Saturday, August 2, 2014

OGAP Training, the Bead Number Line, and a FREEBIE!

Number lines. We've all seen them. We've all used them. We all probably have at least one in our classrooms. I know I do. I have three! There are all different types of number lines that you can use.
traditional number lines

 number paths

 ten frames number lines (I guess that is what you would call them)

 All are GREAT resources to have in your classroom because there are SO many things that you can do with each one. Adding, subtracting, number identification, patterns, the list goes on and on!

This summer I attended OGAP training. OGAP is an acronym for On-Going Assessment Project. It is a project that began in Vermont and is making its way around the United States. All is it in a nutshell is a way to use formative assessment in the classroom effectively. (For more information on OGAP you can click {here}.

While at the training this summer, I learned about a new type of number line: the bead number line. 

I had heard about the bead number line previously from AMSTI training but wasn't sold on the idea until this summer when I saw everything that it can be used for. It is a MUST HAVE for any elementary grade! It is a great hands-on tool that can be easily accessible to students. It can be as long or as short as you want/need. The one that we made at the training had 100 beads. Depending on your standards though, you could do more or less. The first grade teachers that were at the training discussed putting 120 beads on their number lines because of the first grade standard of counting to 120. Great idea, right?

My thought for using this type of number line in my classroom this year is to start off with 20 beads. I want my students to become comfortable with using the bead number line without becoming overwhelmed with 100 beads. Even with only 20 beads on the line, there is so much that you can do! Here are a few ideas:
1. Have students practice one-to-one correspondence by simply counting the beads
2. Have students find the distance between two numbers (EX: Find 7. Now find 16.What is the distance between the two numbers?)
3. Skip counting (5's, 2's)
4. Compare numbers
The possibilities are endless!
Once my students are comfortable with using the 20 beads, I will increase the bead line by 10 beads until we reach 100 beads. I CAN'T wait to start using this with my new kinders!

Want to make your own?
All you need are different colored pony beads and a shoelace!

Now to make a bead number line:

The first thing that you do is tie a knot at one end of the shoe lace.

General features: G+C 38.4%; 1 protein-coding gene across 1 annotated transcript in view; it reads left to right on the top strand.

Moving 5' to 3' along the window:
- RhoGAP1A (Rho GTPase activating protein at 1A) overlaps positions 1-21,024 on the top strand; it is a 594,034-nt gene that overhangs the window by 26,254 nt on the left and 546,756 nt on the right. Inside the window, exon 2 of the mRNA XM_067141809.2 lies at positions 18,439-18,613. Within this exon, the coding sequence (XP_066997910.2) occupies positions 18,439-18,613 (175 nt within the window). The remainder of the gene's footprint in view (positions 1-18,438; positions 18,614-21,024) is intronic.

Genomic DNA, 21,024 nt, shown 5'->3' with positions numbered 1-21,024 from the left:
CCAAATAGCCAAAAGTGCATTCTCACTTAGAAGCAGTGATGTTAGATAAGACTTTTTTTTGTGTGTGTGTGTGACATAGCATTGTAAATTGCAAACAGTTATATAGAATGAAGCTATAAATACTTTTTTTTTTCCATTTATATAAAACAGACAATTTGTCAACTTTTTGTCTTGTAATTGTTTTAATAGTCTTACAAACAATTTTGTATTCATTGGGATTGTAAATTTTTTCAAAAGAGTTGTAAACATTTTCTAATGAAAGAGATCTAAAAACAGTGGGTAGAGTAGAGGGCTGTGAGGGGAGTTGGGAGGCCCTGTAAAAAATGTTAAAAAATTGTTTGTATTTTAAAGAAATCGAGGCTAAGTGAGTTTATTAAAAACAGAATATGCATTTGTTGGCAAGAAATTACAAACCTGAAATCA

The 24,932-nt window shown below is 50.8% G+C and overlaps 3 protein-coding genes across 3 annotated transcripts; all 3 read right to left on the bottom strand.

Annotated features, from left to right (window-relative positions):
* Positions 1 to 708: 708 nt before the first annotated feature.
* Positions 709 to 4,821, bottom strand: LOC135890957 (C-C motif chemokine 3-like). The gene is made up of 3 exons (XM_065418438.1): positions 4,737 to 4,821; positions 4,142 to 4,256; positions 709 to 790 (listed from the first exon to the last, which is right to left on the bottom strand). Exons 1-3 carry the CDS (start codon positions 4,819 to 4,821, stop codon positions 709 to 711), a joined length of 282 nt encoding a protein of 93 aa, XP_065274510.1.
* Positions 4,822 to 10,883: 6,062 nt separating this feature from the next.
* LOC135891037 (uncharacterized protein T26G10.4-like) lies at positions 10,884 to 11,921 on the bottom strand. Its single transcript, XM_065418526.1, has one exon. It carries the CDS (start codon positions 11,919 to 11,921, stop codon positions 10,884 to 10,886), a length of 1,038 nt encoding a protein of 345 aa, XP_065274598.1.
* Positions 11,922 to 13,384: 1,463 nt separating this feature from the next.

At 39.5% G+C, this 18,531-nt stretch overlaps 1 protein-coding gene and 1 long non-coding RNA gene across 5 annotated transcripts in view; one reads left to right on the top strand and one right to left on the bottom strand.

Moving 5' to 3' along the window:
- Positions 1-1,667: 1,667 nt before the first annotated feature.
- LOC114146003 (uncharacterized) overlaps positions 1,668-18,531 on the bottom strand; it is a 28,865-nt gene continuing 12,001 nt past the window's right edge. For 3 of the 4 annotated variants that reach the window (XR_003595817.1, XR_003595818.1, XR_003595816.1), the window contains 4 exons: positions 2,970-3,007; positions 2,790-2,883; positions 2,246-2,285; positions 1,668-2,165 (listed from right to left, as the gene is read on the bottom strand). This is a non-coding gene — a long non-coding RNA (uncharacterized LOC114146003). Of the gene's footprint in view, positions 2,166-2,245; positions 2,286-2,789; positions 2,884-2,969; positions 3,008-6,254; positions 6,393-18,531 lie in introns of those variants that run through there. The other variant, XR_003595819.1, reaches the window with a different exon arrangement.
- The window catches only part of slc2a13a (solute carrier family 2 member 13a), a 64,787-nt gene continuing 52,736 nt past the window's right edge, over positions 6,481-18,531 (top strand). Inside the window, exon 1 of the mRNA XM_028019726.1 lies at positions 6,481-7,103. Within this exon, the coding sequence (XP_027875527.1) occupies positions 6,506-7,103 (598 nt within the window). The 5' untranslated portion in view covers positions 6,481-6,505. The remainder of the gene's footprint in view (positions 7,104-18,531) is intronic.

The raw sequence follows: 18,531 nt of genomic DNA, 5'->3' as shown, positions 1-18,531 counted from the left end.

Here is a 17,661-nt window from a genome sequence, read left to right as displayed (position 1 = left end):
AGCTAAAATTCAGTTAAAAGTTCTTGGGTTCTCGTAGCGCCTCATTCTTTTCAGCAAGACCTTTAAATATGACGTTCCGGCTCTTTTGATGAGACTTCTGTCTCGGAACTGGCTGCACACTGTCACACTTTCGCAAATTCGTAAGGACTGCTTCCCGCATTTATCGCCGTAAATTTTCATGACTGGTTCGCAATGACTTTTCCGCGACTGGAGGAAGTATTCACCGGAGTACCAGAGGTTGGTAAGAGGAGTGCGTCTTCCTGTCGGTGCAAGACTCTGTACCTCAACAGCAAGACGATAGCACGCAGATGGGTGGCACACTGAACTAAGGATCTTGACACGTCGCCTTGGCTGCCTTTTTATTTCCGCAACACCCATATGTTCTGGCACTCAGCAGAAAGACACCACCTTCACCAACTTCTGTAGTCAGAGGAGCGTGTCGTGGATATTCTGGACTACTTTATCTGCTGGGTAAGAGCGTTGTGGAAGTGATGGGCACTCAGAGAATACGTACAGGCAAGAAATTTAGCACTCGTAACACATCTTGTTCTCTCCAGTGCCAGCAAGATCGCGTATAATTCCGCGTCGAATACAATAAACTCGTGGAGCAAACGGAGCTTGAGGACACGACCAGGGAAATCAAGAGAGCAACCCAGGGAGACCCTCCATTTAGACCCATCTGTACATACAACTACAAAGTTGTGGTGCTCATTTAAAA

Next, begin stringing the beads, 10 at a time, alternating colors.

Once you have the number of beads that you want for your number line (20, 100, 120, etc), tie a knot at the opposite end.

After you have built your number line, you have the option of dividing your line into groups of five by simply coloring the end of every 5th bead with a black sharpie. (This step is optional, but it really makes the number more user-friendly.)

Now you have a bead number line! 

A clothespin may be used to help manipulate the number line. For example, if you were wanted your students to find the distance between two number, a clothespin could be used to mark the location of the first number.

Now because you have stuck with reading this somewhat lengthy post, I have for you a Bead Number Line FREEBIE!
Click on the picture to download the Bead Number Line Task Cards. This FREE pack includes 56 different tasks that you can use to help build number sense in your students! 

I hope that you enjoyed learning about the bead number line and will consider using it with YOUR students!


  1. Thanks for the tutorial and the suggestions. I've never heard of this so yay for teaching me something.

  2. What a wonderful idea...I have a little guy in my Resource Room that is having difficulty with counting. This will be great for him. Thanks, Carla

  3. This is a great way to use the number line. Plus this is a great way to differentiate the needs for each child. I love it!

  4. Thanks for sharing this idea. I am going to use it the first week as a formative assessment to see what my kiddos know!
    :0) Cara
    Kindergarten Boom Boom

  5. cheap ted baker uk Thank you for letting me have a good mood. Said. ted baker dresses sale Nodded ah, cheap cheap ted baker uk Minzui smile, looked pretty moonlit said, you want to test it in Jiangsu and Cheap.  cheap ted baker uk cheap good shameless, ted baker uk sale but a good laugh. Thank you. Stop the smile said. Thank me anything. How about you. cheap asked again, you have cheap ted baker uk people like you.